Top 4-year-olds face having their day in the sun dimmed by stronger older rivals.
Sometimes the best-intentioned efforts to fix a problem make it worse.
Or create another, even more serious problem.
And the results of the two biggest harness races of the weekend suggest that is what Harness Racing New Zealand may have done.
The industry's ruling body changed the rules governing eligibility for major 4-year-old races this season, opening them up to 5-year-olds as well.
It is easy to make an argument for the decision, as many 4-year-old features in recent years have struggled for numbers, and small fields are the enemy of turnover.
But Bettor Cover Lover destroying our best mares in the Queen Of Hearts at Alexandra Park on Friday and then Caribbean Blaster's come-from-last win in the Victoria Cup on Saturday will only increase fears that the HRNZ move is unfair.
Unfair to the owners of our best, and just below the best, 4-year-old pacers and trotters.
Because those horses may be losing their winning shot at six or seven races which their connections have every right to feel they could target.
Caribbean Blaster is a 5-year-old who has just won the toughest race in Australia.
That follows a trend where almost every serious race in New Zealand this season was won by 5-year-olds - Terror To Love in the NewZealand Cup, Gold Ace in the Free-For-All, Sushi Sushi in the Kaikoura Cup.
These horses now have megabuck goals like the Interdominion, Hunter Cup, Miracle Mile and Auckland Cup on their agendas and plenty of chances for group one glory andthe stud career benefits that go with it.
So why should they also get the chance to dominate their younger rivals in the Taylor Mile, Messenger Pace and Harness Jewels?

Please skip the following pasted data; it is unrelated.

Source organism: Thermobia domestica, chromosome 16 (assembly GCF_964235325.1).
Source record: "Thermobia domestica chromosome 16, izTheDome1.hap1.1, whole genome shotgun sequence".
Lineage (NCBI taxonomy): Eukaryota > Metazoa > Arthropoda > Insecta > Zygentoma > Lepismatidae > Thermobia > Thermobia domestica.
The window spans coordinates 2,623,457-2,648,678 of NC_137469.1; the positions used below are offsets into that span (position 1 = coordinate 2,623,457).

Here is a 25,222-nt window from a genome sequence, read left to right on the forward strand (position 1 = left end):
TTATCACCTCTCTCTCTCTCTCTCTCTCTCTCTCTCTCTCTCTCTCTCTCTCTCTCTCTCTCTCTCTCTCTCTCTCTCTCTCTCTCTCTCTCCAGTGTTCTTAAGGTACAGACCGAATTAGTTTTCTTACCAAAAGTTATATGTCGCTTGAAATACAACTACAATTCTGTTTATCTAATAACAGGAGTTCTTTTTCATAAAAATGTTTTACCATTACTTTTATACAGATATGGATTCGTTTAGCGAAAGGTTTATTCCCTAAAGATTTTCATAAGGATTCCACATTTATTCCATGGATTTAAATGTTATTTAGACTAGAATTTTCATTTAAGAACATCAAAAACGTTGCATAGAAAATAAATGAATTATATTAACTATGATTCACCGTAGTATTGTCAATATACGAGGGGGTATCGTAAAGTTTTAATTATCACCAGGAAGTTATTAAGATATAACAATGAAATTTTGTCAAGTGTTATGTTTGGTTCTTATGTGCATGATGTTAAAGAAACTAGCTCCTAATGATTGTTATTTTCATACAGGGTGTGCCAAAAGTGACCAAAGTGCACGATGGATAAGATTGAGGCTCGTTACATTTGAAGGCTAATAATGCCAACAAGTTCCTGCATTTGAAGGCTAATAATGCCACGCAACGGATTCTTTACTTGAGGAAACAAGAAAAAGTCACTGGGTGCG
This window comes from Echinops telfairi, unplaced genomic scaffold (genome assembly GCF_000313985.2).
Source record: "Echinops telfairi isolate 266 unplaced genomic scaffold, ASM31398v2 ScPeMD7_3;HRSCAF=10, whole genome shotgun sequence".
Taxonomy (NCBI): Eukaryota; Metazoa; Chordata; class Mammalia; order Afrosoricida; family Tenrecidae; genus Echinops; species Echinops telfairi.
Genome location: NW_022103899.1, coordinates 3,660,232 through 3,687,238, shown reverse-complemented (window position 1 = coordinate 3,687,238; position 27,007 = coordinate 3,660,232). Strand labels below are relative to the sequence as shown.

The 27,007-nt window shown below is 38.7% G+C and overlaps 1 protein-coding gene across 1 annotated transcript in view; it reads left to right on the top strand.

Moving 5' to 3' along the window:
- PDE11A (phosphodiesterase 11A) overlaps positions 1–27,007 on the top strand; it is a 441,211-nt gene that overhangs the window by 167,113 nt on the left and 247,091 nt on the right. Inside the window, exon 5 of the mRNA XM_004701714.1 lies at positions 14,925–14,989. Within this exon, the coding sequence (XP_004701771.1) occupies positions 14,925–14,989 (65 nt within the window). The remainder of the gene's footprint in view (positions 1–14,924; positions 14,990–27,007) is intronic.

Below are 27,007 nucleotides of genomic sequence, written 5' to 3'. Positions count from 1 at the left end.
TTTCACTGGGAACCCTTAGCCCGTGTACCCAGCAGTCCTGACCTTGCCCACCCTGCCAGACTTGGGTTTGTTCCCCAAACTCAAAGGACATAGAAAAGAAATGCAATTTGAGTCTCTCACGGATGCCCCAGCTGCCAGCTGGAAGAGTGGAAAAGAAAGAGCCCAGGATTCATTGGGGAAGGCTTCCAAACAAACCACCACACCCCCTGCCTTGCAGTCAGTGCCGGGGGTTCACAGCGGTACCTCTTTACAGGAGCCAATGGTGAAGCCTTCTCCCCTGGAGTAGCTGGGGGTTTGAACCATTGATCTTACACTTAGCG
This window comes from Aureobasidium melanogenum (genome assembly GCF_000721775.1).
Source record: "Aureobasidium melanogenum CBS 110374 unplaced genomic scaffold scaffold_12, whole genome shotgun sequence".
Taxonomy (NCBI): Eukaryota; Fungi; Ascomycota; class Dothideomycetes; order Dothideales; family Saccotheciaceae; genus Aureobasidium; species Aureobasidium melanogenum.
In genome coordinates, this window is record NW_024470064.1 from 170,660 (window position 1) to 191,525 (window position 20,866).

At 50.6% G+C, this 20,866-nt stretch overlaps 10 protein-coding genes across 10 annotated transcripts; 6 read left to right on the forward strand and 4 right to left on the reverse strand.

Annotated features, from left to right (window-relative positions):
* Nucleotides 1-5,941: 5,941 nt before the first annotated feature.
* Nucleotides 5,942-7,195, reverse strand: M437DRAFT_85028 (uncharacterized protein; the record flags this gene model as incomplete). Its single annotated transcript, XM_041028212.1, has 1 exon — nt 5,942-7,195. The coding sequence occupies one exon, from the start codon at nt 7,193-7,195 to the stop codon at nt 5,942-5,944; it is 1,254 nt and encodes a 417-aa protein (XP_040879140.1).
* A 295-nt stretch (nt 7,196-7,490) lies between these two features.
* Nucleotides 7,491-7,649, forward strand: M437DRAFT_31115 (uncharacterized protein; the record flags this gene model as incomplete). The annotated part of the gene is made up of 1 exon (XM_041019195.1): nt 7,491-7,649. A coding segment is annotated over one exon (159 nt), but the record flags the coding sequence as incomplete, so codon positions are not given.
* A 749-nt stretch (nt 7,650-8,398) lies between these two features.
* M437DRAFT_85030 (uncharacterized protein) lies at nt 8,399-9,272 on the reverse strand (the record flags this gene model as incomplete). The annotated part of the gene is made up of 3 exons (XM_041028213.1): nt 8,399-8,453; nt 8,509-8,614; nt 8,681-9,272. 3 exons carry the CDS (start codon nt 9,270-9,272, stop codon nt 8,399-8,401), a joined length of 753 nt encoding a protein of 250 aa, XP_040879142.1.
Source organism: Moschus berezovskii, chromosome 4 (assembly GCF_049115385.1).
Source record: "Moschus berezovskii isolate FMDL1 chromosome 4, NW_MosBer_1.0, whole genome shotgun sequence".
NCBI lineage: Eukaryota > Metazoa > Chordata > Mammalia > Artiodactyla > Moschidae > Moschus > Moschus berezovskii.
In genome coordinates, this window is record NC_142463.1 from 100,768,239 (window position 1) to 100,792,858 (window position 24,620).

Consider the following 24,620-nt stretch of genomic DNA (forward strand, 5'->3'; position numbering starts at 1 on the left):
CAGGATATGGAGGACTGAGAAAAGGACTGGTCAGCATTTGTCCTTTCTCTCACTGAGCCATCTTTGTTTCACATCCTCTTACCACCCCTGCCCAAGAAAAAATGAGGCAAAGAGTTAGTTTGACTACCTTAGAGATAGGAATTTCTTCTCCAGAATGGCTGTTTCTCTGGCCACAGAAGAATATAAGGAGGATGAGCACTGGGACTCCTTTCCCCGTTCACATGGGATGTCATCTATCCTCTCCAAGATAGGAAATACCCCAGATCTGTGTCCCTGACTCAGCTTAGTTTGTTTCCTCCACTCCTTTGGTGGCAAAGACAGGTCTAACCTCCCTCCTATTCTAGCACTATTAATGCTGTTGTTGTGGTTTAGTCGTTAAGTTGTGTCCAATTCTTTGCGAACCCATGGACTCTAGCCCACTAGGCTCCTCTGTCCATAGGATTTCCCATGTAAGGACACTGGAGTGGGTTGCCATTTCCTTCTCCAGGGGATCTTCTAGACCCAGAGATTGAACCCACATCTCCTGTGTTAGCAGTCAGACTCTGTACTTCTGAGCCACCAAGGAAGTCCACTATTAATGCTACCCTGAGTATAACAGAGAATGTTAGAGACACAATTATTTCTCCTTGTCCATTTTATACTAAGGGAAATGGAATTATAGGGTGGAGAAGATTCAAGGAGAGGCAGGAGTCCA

There are a couple of 4-year-olds good enough to stand up to their older rivals - Smolda and Fly Like An Eagle - but most will simply get blown away.
And that leaves them with very few winnable targets for the season.
Take exceptional 4-year-old Christian Me, who is unbeaten this season.
His trainer Cran Dalgety was aiming him at the Pelorus Classic in Blenheim next month until he found out Terror To Love is heading there.
Christian Me is good, but Terror To Love is a millionaire who has won two New Zealand Cups.
That is not a fair fight.
And the situation worsens at the season-ending Harness Jewels.
It is stakes-based, so the best 5-year-olds will all get a start.
What incentive does that give the trainers of all but the absolute best 4-year-olds to chase a Jewels spot or even keep racing that late in the season?
Taking on Bettor Cover Lover with a five-win, 4-year-old pacing mare. No thanks.
And the new rule could push more horses on to the export market.
The 4-year-old season is already a tough one, with horses losing their 3-year-old handicapping concessions so having to earn their stripes.
Now New Zealand harness racing basically has no 4-year-old races.
That has to increase the temptation to sell mid to high-class horses at the end of their 3-year-old careers, rather than having to throw them to the lions for greatly diminished returns next season.
So a move that was designed to increase the number of horses in the 4-year-old races might actually decrease the number of horses in the country, which is the last thing harness racing needs.
The rule change will undoubtedly provide some spectacular racing, with more star power and some of the best-known pacers in Australasia extending their seasons until the Jewels in June.
But it will really only further boost the bank balances of horses who already race for millions.
And give the owners of almost every good 4-year-old pacer or trotter in the country a viable reason to consider selling.